The MotoGP Japanese round takes place at the Mobility Resort Motegi and we're here as always to show you our best setup for Japan in MotoGP 23!
In MotoGP 23's Single Player Career Mode, Round 15 of your first full season takes place in Japan. Japan is home to some of the best bike manufacturers in the world, with Honda being the most notable example.
The Japanese Grand Prix is on the game's full calendar, but isn't featured on the short calendar. Here's our setup guide for Motegi in MotoGP 23!
MotoGP 23 Japan setup
The Japanese Grand Prix has been a fixture on the MotoGP calendar since 1987. The race was also run in the 1960s at both Suzuka and Fuji, but found a permanent home at Suzuka in the 80s.
Motegi was constructed in time for the 1999 race and the Grand Prix moved to her permanently in 2004. Motegi is a serious challenge for motorbike riders and is considered to be one of the toughest circuits on the calendar.
Starting with the tyres, we think that you should go for a Medium on the front and a Hard on the rear axle. This will give you good and consistent levels of grip through the race without having to conserve your tyres.
A Medium tyre on the rear would mean that you need to tyre save going into the final laps of the race, so we don't recommend it.
Front pre-load needs to be low at 3 to allow for more consistent steering through the high-speed corners in the final sectors. Oil quality should be slightly higher at 4, with the front spring hardness up at 5.
The front fork compression is best at 1, with the fork extension all the way up at 7.
On the rear, the rear pre-load should be at 1, with the Swingarm connector at 4. Spring hardness should also be at 3, with shock absorber compression low at 1 and the extension all the way up at 7.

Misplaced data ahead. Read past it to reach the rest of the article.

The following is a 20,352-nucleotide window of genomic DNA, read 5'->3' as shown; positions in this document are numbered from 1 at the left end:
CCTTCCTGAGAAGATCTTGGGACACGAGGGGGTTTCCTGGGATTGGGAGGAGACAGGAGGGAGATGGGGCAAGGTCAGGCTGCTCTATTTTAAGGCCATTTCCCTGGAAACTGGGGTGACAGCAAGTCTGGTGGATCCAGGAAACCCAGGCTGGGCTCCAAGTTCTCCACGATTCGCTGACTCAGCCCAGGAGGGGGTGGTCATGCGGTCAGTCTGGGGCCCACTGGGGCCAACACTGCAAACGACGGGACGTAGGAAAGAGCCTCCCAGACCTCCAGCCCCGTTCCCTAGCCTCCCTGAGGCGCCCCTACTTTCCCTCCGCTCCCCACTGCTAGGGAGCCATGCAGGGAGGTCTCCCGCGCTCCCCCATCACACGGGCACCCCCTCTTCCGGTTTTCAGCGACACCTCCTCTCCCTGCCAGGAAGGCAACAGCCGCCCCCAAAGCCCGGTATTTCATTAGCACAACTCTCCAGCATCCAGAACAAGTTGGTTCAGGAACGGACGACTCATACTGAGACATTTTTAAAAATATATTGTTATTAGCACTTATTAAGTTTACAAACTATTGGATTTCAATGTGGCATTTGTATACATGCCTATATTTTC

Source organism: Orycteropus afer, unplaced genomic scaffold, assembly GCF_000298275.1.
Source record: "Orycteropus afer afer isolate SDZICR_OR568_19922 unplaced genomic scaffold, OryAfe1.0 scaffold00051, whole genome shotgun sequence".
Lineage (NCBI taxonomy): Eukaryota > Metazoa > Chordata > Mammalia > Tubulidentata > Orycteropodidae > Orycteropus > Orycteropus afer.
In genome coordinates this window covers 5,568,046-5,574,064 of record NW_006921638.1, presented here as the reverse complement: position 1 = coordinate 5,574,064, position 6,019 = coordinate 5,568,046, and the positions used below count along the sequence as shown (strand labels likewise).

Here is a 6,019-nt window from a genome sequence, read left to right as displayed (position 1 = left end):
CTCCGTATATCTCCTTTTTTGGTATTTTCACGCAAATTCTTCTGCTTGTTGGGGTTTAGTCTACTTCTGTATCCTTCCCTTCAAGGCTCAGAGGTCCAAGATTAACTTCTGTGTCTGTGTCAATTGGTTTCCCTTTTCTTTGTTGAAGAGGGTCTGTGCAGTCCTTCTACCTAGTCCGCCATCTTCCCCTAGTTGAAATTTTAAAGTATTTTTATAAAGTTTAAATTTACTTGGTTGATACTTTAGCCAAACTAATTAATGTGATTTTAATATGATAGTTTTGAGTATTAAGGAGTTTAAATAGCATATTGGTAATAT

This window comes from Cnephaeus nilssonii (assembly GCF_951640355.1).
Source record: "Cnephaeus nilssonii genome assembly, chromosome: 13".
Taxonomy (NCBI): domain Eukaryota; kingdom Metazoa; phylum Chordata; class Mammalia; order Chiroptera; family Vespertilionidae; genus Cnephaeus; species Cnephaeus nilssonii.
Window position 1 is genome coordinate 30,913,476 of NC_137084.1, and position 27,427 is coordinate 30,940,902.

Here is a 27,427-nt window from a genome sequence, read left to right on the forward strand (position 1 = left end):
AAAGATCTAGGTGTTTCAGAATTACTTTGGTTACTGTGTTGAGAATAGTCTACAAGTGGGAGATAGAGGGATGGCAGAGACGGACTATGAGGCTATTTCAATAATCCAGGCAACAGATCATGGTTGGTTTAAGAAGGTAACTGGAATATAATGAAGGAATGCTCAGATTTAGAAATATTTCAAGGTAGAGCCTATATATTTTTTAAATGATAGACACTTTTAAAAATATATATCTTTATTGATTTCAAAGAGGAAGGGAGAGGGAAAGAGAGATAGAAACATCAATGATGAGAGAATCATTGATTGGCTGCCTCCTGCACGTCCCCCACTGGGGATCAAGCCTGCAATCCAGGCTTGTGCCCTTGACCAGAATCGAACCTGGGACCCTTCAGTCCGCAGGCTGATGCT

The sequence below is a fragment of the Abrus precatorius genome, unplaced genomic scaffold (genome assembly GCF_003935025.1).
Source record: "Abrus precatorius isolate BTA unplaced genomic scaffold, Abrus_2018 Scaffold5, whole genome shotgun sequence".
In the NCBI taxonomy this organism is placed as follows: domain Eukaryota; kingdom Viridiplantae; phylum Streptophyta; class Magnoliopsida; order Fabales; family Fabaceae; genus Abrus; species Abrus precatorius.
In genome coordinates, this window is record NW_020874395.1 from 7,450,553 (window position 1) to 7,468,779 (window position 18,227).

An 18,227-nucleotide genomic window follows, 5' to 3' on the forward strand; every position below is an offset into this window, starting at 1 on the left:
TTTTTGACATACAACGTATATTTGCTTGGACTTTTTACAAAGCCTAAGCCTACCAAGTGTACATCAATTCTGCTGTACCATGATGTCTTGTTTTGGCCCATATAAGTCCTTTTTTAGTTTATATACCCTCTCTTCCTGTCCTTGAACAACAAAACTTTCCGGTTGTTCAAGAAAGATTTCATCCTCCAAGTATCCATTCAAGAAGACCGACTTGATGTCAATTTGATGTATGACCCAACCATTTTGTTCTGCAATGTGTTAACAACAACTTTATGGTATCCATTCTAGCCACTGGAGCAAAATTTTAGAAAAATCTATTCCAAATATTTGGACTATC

For your Vehicle Geometry, the steering head inclination should be down at 1 to allow for more responsive steering.
The trail should also be low at 1 but the steering plate needs up slightly to 3. Lastly, the rear swingarm length needs to be around 3.
Your gears should be slightly higher on the whole to allow for more controlled acceleration around Motegi. The exception to this though, is first gear, which should be at the minimum setting for better acceleration out of the hairpins.
The slipper clutch should be at 4 to help the bike's steering responsiveness.
In Japan, there are a few long braking zones at the end of the pit and back straights. So, we're recommending the 340 mm high mass front brake and the 220 mm rear brakes for your Motegi setup.
As usual, electronic aids that are available to you in MotoGP definitely come in handy here. You'll need to turn all of them up quite high to keep your bike on the road. Traction Control is best at 4, as there are numerous big traction zones around here.
Engine Braking should also be cranked up to 4 in order to shave speed around the long corners. Anti-wheelie should be down at 3 though, as this is a relatively flat circuit.
Power mapping is best at 3 for a flying lap, but you'll need to turn this around during some points in the race. This is to save the engine and fuel.
All of these can be adjusted out on track using the HUD in the bottom-right of the screen.
For more articles like this, take a look at our MotoGP page.